Even the Commons subcommittee on international human rights’ report on Tibetan residential schools in China was effectively ignored. One would have thought this issue would be something Canada could take a lead on, considering our history in this area. But in responding to the report, Foreign Affairs Minister Mélanie Joly didn’t even acknowledge the recommendation that Canada sanction Chinese Communist officials complicit in their residential schools policy.

What is the point of investing considerable resources into parliamentary committees if the government sees them only as an irritant to be checked, rather than a positive contributor to national policy development?

We are facing an axis of cold-blooded dictators determined to destroy Western-supported stability and order. With global tensions more combustible than at any time in a generation or more, Ottawa’s vexing indifference toward national defence and security will not serve or protect Canada.

We need to refocus what remains of our military and security resources to what really matters, and fast.

Charles Burton is a senior fellow at the Macdonald-Laurier Institute, non-resident senior fellow of the European Values Center for Security Policy in Prague, and former diplomat at Canada’s embassy in Beijing.

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Canada’s first ‘transgender’ military chaplain suspended for alleged sexual harassment

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From LifeSiteNews

By Calvin Freiburger

Canadian Armed Forces Captain ‘Beatrice’ Gale reportedly sought to grope a male soldier while drunk and was suspended just a few weeks after the Canadian military promoted him for ‘International Transgender Day of Visibility.’

Canadian Department of National Defence has suspended a “transgender” military chaplain it previously celebrated after he reportedly sought to grope a male soldier at the Royal Military College while drunk.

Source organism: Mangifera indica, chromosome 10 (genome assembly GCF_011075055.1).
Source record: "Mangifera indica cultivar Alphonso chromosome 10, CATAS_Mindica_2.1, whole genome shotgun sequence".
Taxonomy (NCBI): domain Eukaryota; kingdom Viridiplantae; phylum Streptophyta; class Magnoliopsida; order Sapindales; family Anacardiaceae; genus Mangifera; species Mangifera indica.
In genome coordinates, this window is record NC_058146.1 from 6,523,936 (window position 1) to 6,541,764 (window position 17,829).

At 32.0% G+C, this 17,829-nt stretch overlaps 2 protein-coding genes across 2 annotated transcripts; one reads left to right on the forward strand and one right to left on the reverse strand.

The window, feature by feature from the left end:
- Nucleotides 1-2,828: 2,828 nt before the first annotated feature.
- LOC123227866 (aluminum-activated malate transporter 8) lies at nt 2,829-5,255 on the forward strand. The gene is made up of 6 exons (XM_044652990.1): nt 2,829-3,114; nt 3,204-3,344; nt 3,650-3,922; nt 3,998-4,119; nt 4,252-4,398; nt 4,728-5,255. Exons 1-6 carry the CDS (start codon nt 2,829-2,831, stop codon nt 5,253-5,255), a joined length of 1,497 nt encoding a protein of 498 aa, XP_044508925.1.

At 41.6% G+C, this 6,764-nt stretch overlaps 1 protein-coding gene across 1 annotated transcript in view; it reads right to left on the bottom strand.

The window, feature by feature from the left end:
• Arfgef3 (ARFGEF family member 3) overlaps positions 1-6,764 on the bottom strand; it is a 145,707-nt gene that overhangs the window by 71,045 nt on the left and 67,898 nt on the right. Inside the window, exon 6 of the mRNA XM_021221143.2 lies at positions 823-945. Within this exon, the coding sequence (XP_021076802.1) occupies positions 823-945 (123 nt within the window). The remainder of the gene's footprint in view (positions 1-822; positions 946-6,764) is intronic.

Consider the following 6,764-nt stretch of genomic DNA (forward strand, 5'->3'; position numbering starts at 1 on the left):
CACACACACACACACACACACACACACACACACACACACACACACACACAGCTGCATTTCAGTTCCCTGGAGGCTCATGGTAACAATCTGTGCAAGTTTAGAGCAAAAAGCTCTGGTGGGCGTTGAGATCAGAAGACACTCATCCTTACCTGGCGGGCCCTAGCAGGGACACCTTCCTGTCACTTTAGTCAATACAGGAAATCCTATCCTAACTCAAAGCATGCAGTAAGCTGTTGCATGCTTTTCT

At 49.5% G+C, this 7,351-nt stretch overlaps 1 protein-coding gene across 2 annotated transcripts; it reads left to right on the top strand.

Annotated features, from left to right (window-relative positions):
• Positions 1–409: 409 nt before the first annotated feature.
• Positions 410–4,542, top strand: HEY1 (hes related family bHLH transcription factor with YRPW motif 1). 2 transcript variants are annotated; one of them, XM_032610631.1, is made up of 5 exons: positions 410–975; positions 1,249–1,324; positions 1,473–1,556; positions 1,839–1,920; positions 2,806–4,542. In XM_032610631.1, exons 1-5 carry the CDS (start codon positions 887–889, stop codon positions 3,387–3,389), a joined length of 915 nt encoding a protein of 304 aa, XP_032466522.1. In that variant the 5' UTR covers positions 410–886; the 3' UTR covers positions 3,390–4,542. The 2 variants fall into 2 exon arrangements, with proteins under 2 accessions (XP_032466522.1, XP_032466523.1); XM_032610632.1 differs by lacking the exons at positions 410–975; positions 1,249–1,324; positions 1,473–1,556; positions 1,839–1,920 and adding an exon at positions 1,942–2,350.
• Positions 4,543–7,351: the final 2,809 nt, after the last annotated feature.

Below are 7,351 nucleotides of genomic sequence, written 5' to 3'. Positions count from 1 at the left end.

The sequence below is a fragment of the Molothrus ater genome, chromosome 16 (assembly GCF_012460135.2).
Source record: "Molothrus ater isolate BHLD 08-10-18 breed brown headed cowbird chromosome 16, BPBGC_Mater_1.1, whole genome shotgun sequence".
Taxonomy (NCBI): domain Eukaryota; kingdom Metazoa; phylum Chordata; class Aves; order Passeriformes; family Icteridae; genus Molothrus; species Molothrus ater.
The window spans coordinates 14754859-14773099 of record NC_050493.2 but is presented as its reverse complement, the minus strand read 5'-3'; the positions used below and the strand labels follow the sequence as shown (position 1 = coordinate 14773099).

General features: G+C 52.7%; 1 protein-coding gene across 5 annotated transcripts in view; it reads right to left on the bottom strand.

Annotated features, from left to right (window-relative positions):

On March 28, the government highlighted Canadian Armed Forces Captain “Beatrice” Gale, a man who “identifies” as a woman, for “International Transgender Day of Visibility.” The military’s “first openly transgender chaplain” has been “a vocal advocate” for the so-called “rights” of transgender-identifying members, according to the press release, resulting “in policy changes that contributed to more inclusive gender-affirming medical care for CAF members.”

“I hope that being a transgender chaplain [sic] sends a message to the 2SLGBTQI+ community that the Royal Canadian Chaplain Service cares,” he said. “That it cares for that community.”

Just weeks later, however, the chaplain is generating a different kind of publicity.

True North reports that Gale’s chaplaincy has been revoked following a hearing finding he made an “inappropriate comment or request to another individual.”

Gale was determined to have violated the Queen’s Regulations and Orders by “behav[ing] in a manner that adversely affects the discipline, efficiency or morale of the Canadian Forces.” The specific details of the offense have not been officially confirmed, but, according to an anonymous source, he became inebriated at dinner and asked to grope a male lieutenant’s buttocks.

“The mandate for Captain Gale to serve as a Canadian military chaplain remains suspended. The Chaplain General will consider the implications of the summary hearing’s outcome to determine if additional administrative actions within their authority are required,” said DND spokesperson Andrée-Anne Poulin. Gale was docked two days pay and 20 days leave and is currently on administrative duty.

He added that he once had a client who “was not granted the same leniency for much less serious alleged infractions. However, in the case of a transgender offender who held a position of trust as a padre and a senior in rank, the matter was simply swept under the rug.”

As is the case in the United States, Canada’s armed forces are currently struggling to attract recruits in the wake of adopting “woke” policies such as COVID-19 shot mandates, “climate change” lectures, and pro-LGBT “identity” initiatives.

The DND declared last month that increased “diversity and inclusivity” are “vital” to creating an effective military and that they “enrich the workplace.”

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Canadians are finally waking up to the funding crisis that’s sent the Canadian Armed Forces into a “death spiral”